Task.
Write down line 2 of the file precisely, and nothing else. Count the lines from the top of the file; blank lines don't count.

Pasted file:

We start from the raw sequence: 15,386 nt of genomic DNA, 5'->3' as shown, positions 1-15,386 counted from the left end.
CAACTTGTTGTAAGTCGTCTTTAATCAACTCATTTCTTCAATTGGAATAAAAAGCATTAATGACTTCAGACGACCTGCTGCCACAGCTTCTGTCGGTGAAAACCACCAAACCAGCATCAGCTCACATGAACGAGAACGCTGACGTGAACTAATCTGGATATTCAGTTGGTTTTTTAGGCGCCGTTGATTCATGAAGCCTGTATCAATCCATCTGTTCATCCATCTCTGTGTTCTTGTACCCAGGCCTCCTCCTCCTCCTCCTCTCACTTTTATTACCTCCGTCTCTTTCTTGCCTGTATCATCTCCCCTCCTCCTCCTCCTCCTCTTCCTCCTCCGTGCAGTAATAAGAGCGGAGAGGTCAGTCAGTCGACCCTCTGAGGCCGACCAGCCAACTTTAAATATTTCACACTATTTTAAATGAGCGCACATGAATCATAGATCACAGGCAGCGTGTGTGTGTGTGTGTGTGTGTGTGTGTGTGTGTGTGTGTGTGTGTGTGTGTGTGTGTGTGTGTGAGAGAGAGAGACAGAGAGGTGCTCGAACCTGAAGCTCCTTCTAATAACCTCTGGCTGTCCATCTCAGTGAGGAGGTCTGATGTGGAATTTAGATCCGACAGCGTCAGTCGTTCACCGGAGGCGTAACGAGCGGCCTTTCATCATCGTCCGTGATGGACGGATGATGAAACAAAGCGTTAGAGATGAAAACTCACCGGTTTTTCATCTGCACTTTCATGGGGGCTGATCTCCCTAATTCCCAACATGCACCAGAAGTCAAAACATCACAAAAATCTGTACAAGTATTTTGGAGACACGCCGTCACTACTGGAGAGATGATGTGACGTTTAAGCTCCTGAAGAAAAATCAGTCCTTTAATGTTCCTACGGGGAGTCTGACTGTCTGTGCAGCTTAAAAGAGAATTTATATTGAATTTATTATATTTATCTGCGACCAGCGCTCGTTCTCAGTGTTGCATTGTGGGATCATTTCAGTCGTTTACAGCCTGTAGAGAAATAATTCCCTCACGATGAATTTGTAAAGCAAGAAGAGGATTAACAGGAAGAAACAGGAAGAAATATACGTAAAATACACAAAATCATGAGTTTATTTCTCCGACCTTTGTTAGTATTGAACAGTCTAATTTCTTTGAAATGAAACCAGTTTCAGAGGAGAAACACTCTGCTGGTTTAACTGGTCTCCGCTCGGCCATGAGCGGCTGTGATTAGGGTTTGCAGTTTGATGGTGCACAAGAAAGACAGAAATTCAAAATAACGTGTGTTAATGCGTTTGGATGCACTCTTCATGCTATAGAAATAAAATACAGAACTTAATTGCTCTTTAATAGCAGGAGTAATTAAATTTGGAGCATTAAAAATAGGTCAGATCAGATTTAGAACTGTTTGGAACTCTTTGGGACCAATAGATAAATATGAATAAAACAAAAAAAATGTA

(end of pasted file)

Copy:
CAACTTGTTGTAAGTCGTCTTTAATCAACTCATTTCTTCAATTGGAATAAAAAGCATTAATGACTTCAGACGACCTGCTGCCACAGCTTCTGTCGGTGAAAACCACCAAACCAGCATCAGCTCACATGAACGAGAACGCTGACGTGAACTAATCTGGATATTCAGTTGGTTTTTTAGGCGCCGTTGATTCATGAAGCCTGTATCAATCCATCTGTTCATCCATCTCTGTGTTCTTGTACCCAGGCCTCCTCCTCCTCCTCCTCTCACTTTTATTACCTCCGTCTCTTTCTTGCCTGTATCATCTCCCCTCCTCCTCCTCCTCCTCTTCCTCCTCCGTGCAGTAATAAGAGCGGAGAGGTCAGTCAGTCGACCCTCTGAGGCCGACCAGCCAACTTTAAATATTTCACACTATTTTAAATGAGCGCACATGAATCATAGATCACAGGCAGCGTGTGTGTGTGTGTGTGTGTGTGTGTGTGTGTGTGTGTGTGTGTGTGTGTGTGTGTGTGTGTGTGAGAGAGAGAGACAGAGAGGTGCTCGAACCTGAAGCTCCTTCTAATAACCTCTGGCTGTCCATCTCAGTGAGGAGGTCTGATGTGGAATTTAGATCCGACAGCGTCAGTCGTTCACCGGAGGCGTAACGAGCGGCCTTTCATCATCGTCCGTGATGGACGGATGATGAAACAAAGCGTTAGAGATGAAAACTCACCGGTTTTTCATCTGCACTTTCATGGGGGCTGATCTCCCTAATTCCCAACATGCACCAGAAGTCAAAACATCACAAAAATCTGTACAAGTATTTTGGAGACACGCCGTCACTACTGGAGAGATGATGTGACGTTTAAGCTCCTGAAGAAAAATCAGTCCTTTAATGTTCCTACGGGGAGTCTGACTGTCTGTGCAGCTTAAAAGAGAATTTATATTGAATTTATTATATTTATCTGCGACCAGCGCTCGTTCTCAGTGTTGCATTGTGGGATCATTTCAGTCGTTTACAGCCTGTAGAGAAATAATTCCCTCACGATGAATTTGTAAAGCAAGAAGAGGATTAACAGGAAGAAACAGGAAGAAATATACGTAAAATACACAAAATCATGAGTTTATTTCTCCGACCTTTGTTAGTATTGAACAGTCTAATTTCTTTGAAATGAAACCAGTTTCAGAGGAGAAACACTCTGCTGGTTTAACTGGTCTCCGCTCGGCCATGAGCGGCTGTGATTAGGGTTTGCAGTTTGATGGTGCACAAGAAAGACAGAAATTCAAAATAACGTGTGTTAATGCGTTTGGATGCACTCTTCATGCTATAGAAATAAAATACAGAACTTAATTGCTCTTTAATAGCAGGAGTAATTAAATTTGGAGCATTAAAAATAGGTCAGATCAGATTTAGAACTGTTTGGAACTCTTTGGGACCAATAGATAAATATGAATAAAACAAAAAAAATGTA